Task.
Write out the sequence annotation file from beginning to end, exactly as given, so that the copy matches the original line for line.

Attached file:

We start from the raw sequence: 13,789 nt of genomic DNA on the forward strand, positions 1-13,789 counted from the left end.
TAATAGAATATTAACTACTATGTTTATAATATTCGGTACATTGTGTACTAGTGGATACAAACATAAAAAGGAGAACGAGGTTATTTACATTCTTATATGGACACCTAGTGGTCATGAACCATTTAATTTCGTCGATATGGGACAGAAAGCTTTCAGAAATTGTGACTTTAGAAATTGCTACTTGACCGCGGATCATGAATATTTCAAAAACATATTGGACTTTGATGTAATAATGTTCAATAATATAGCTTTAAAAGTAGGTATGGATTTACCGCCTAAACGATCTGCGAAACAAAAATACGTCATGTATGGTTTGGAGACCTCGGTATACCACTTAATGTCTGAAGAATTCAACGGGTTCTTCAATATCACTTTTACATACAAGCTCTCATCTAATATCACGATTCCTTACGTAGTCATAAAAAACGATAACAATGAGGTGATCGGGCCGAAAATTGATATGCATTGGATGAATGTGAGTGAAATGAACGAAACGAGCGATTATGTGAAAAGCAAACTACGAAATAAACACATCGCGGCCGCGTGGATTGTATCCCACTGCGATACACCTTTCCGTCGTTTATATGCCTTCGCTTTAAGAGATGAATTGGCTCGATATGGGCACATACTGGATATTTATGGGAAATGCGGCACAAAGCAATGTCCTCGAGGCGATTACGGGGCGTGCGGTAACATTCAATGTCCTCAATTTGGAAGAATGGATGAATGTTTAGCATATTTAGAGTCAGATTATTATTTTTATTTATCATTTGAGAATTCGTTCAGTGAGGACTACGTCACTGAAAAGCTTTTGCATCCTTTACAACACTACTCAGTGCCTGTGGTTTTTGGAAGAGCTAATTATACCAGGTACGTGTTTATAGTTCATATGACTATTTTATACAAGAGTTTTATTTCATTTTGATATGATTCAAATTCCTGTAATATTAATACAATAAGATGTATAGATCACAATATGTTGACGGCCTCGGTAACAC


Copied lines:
We start from the raw sequence: 13,789 nt of genomic DNA on the forward strand, positions 1-13,789 counted from the left end.
TAATAGAATATTAACTACTATGTTTATAATATTCGGTACATTGTGTACTAGTGGATACAAACATAAAAAGGAGAACGAGGTTATTTACATTCTTATATGGACACCTAGTGGTCATGAACCATTTAATTTCGTCGATATGGGACAGAAAGCTTTCAGAAATTGTGACTTTAGAAATTGCTACTTGACCGCGGATCATGAATATTTCAAAAACATATTGGACTTTGATGTAATAATGTTCAATAATATAGCTTTAAAAGTAGGTATGGATTTACCGCCTAAACGATCTGCGAAACAAAAATACGTCATGTATGGTTTGGAGACCTCGGTATACCACTTAATGTCTGAAGAATTCAACGGGTTCTTCAATATCACTTTTACATACAAGCTCTCATCTAATATCACGATTCCTTACGTAGTCATAAAAAACGATAACAATGAGGTGATCGGGCCGAAAATTGATATGCATTGGATGAATGTGAGTGAAATGAACGAAACGAGCGATTATGTGAAAAGCAAACTACGAAATAAACACATCGCGGCCGCGTGGATTGTATCCCACTGCGATACACCTTTCCGTCGTTTATATGCCTTCGCTTTAAGAGATGAATTGGCTCGATATGGGCACATACTGGATATTTATGGGAAATGCGGCACAAAGCAATGTCCTCGAGGCGATTACGGGGCGTGCGGTAACATTCAATGTCCTCAATTTGGAAGAATGGATGAATGTTTAGCATATTTAGAGTCAGATTATTATTTTTATTTATCATTTGAGAATTCGTTCAGTGAGGACTACGTCACTGAAAAGCTTTTGCATCCTTTACAACACTACTCAGTGCCTGTGGTTTTTGGAAGAGCTAATTATACCAGGTACGTGTTTATAGTTCATATGACTATTTTATACAAGAGTTTTATTTCATTTTGATATGATTCAAATTCCTGTAATATTAATACAATAAGATGTATAGATCACAATATGTTGACGGCCTCGGTAACAC